The SCSI target-mode device-driver receive buffer routine must be a pinned routine that the SCSI adapter device driver can directly address. This routine is called directly from the SCSI adapter device driver hardware interrupt handling routine. The SCSI device driver writer must be aware of how this routine affects the design of the SCSI device driver.
First, since the receive buffer routine is running on the hardware interrupt level, the SCSI device driver must limit operations in order to limit routine processing time. In particular, the data copy, which occurs because the data is queued ahead of the user read request, must not occur in the receive buffer routine. Data copying in this routine will adversely affect system response time. Data copy is best performed in a process level SCSI device-driver routine. This routine sleeps, waiting for data, and is awakened by the receive buffer routine. Typically, this process level routine is the SCSI device driver's read routine.
Second, the receive buffer routine is called at the SCSI adapter device driver hardware interrupt level, so care must be taken when disabling interrupts. They must be disabled to the correct level in places in the SCSI device driver's lower execution priority routines which manipulate variables also modified in the receive buffer routine. To allow the SCSI device driver to disable to the correct level, the SCSI adapter device-driver writer must provide a configuration database attribute, named intr_priority, that defines the interrupt class, or priority, the adapter runs on. The SCSI device-driver configuration method should pass this attribute to the SCSI device driver along with other configuration data for the device instance.
Third, the SCSI device-driver writer must follow any other general system rules for writing a routine that must execute in an interrupt environment. For example, the routine must not attempt to sleep or wait on I/O operations. It can perform wake-up calls to allow the process level to handle those operations.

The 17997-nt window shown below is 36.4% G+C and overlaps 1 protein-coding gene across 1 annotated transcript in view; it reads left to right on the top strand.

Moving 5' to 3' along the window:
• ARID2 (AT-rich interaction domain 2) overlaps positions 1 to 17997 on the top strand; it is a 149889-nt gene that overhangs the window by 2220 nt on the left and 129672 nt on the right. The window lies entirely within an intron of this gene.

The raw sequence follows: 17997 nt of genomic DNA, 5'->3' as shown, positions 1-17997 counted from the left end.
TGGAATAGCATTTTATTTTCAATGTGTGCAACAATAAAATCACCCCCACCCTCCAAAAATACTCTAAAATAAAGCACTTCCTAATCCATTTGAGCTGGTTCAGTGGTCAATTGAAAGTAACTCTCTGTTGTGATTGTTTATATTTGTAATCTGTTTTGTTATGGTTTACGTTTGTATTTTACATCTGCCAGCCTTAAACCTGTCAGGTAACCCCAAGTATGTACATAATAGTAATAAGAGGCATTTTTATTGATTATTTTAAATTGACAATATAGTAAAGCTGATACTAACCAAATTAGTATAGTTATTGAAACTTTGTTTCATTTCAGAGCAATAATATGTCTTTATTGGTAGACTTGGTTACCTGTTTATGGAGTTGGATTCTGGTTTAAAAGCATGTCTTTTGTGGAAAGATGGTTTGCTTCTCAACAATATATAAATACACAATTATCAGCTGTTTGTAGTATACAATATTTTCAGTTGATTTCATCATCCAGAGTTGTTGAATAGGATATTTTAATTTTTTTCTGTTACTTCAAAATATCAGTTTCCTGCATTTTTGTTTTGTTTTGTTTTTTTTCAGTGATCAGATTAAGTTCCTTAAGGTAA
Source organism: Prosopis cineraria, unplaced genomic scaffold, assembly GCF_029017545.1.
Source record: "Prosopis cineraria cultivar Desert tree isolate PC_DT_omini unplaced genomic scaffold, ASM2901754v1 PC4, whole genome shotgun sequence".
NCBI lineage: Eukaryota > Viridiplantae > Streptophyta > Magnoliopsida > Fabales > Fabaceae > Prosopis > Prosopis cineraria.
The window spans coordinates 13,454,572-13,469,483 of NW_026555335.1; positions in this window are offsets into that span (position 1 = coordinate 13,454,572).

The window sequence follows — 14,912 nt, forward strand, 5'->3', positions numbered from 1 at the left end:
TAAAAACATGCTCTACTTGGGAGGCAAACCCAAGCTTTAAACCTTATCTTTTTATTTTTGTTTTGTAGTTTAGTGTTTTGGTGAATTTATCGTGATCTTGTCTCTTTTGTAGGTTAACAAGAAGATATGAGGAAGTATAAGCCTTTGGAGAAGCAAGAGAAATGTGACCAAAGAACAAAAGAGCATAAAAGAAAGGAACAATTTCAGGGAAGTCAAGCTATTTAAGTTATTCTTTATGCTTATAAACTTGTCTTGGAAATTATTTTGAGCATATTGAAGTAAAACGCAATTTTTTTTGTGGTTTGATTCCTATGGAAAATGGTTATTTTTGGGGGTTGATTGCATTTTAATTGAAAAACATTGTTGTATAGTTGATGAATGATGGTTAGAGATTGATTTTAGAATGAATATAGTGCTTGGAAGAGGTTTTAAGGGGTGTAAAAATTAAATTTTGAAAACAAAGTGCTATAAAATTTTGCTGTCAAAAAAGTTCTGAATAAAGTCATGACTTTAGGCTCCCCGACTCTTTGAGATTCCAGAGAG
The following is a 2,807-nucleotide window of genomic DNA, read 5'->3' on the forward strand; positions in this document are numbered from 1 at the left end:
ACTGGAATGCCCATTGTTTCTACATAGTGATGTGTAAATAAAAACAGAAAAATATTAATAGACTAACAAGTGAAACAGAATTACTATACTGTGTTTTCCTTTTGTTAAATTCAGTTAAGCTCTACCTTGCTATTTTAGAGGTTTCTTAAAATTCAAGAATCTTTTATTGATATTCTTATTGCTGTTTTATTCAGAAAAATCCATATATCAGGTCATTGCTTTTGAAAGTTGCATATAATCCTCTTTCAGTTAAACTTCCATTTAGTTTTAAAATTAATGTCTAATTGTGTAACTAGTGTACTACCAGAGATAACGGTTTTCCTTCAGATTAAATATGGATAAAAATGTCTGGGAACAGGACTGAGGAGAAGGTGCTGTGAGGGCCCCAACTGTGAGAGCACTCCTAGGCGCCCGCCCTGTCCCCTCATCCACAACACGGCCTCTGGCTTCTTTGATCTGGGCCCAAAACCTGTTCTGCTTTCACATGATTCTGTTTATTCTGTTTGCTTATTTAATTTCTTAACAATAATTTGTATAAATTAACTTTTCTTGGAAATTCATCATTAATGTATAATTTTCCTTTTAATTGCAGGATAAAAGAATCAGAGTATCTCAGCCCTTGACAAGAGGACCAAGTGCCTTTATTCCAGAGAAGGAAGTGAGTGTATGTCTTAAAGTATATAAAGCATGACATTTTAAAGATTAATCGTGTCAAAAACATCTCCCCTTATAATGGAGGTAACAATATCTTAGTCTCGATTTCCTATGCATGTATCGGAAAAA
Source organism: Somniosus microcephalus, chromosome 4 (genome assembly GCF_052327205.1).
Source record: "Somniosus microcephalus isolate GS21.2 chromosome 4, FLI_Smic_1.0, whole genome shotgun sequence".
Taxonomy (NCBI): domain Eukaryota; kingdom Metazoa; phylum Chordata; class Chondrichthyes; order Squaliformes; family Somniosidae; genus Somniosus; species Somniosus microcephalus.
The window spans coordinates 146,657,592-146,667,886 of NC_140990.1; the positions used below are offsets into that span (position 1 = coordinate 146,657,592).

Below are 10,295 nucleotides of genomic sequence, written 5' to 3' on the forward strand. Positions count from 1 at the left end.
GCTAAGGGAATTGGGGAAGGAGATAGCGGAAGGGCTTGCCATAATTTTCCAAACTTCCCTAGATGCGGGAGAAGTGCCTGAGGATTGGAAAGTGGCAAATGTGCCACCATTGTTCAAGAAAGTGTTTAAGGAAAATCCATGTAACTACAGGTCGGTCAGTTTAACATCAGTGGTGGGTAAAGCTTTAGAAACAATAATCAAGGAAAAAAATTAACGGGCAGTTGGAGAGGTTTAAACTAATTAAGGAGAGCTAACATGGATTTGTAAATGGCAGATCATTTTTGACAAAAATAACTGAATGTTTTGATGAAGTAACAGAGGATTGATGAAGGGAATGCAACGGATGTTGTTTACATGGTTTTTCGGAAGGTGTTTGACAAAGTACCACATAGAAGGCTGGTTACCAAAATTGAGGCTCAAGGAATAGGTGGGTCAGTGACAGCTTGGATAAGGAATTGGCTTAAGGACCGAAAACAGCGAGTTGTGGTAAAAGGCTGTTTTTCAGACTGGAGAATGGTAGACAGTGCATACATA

Duties of the SCSI device driver receive buffer routine include:
After the tm_buf structure has been passed to the SCSI device driver receive buffer routine, the SCSI device driver is considered to be responsible for it. Responsibilities include processing the data and any error conditions and also maintaining the next pointer for chained tm_buf structures. The SCSI device driver's responsibilities for the tm_buf structures end when it passes the structure back to the SCSI adapter device driver.
Until the tm_buf structure is again passed to the SCSI device driver receive buffer routine, the SCSI adapter device driver is considered responsible for it. The SCSI adapter device-driver writer must be aware that during the time the SCSI device driver is responsible for the tm_buf structure, it is still possible for the SCSI adapter device driver to access the structure's contents. Access is possible because only one copy of the structure is in memory, and only a pointer to the structure is passed to the SCSI device driver.